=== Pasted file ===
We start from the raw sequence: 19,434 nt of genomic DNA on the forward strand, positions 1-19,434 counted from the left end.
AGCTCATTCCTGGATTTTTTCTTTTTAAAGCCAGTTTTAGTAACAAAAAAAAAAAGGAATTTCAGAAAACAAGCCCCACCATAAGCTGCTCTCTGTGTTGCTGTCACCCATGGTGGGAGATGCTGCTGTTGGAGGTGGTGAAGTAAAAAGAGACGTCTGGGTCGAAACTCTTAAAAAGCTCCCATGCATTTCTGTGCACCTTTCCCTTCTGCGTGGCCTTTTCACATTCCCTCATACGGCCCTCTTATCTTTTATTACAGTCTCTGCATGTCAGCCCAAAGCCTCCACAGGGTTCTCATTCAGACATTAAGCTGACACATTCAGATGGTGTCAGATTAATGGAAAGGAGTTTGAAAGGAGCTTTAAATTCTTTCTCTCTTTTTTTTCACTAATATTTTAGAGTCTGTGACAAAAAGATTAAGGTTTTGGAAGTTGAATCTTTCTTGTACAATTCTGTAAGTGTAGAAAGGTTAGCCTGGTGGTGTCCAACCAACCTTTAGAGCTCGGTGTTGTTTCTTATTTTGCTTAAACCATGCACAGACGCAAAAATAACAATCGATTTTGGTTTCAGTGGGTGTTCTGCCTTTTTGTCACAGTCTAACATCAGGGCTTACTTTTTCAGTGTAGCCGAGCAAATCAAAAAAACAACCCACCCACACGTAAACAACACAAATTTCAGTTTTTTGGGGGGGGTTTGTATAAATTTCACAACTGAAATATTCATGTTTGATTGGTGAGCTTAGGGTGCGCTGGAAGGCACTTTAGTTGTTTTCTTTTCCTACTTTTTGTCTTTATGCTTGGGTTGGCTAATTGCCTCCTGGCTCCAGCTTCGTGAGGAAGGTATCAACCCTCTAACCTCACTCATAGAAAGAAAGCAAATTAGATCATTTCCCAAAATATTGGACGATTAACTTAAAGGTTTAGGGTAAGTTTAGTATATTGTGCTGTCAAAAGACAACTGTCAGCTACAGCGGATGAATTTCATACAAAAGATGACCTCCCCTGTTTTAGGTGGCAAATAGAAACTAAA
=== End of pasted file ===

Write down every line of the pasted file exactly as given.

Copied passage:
We start from the raw sequence: 19,434 nt of genomic DNA on the forward strand, positions 1-19,434 counted from the left end.
AGCTCATTCCTGGATTTTTTCTTTTTAAAGCCAGTTTTAGTAACAAAAAAAAAAAGGAATTTCAGAAAACAAGCCCCACCATAAGCTGCTCTCTGTGTTGCTGTCACCCATGGTGGGAGATGCTGCTGTTGGAGGTGGTGAAGTAAAAAGAGACGTCTGGGTCGAAACTCTTAAAAAGCTCCCATGCATTTCTGTGCACCTTTCCCTTCTGCGTGGCCTTTTCACATTCCCTCATACGGCCCTCTTATCTTTTATTACAGTCTCTGCATGTCAGCCCAAAGCCTCCACAGGGTTCTCATTCAGACATTAAGCTGACACATTCAGATGGTGTCAGATTAATGGAAAGGAGTTTGAAAGGAGCTTTAAATTCTTTCTCTCTTTTTTTTCACTAATATTTTAGAGTCTGTGACAAAAAGATTAAGGTTTTGGAAGTTGAATCTTTCTTGTACAATTCTGTAAGTGTAGAAAGGTTAGCCTGGTGGTGTCCAACCAACCTTTAGAGCTCGGTGTTGTTTCTTATTTTGCTTAAACCATGCACAGACGCAAAAATAACAATCGATTTTGGTTTCAGTGGGTGTTCTGCCTTTTTGTCACAGTCTAACATCAGGGCTTACTTTTTCAGTGTAGCCGAGCAAATCAAAAAAACAACCCACCCACACGTAAACAACACAAATTTCAGTTTTTTGGGGGGGGTTTGTATAAATTTCACAACTGAAATATTCATGTTTGATTGGTGAGCTTAGGGTGCGCTGGAAGGCACTTTAGTTGTTTTCTTTTCCTACTTTTTGTCTTTATGCTTGGGTTGGCTAATTGCCTCCTGGCTCCAGCTTCGTGAGGAAGGTATCAACCCTCTAACCTCACTCATAGAAAGAAAGCAAATTAGATCATTTCCCAAAATATTGGACGATTAACTTAAAGGTTTAGGGTAAGTTTAGTATATTGTGCTGTCAAAAGACAACTGTCAGCTACAGCGGATGAATTTCATACAAAAGATGACCTCCCCTGTTTTAGGTGGCAAATAGAAACTAAA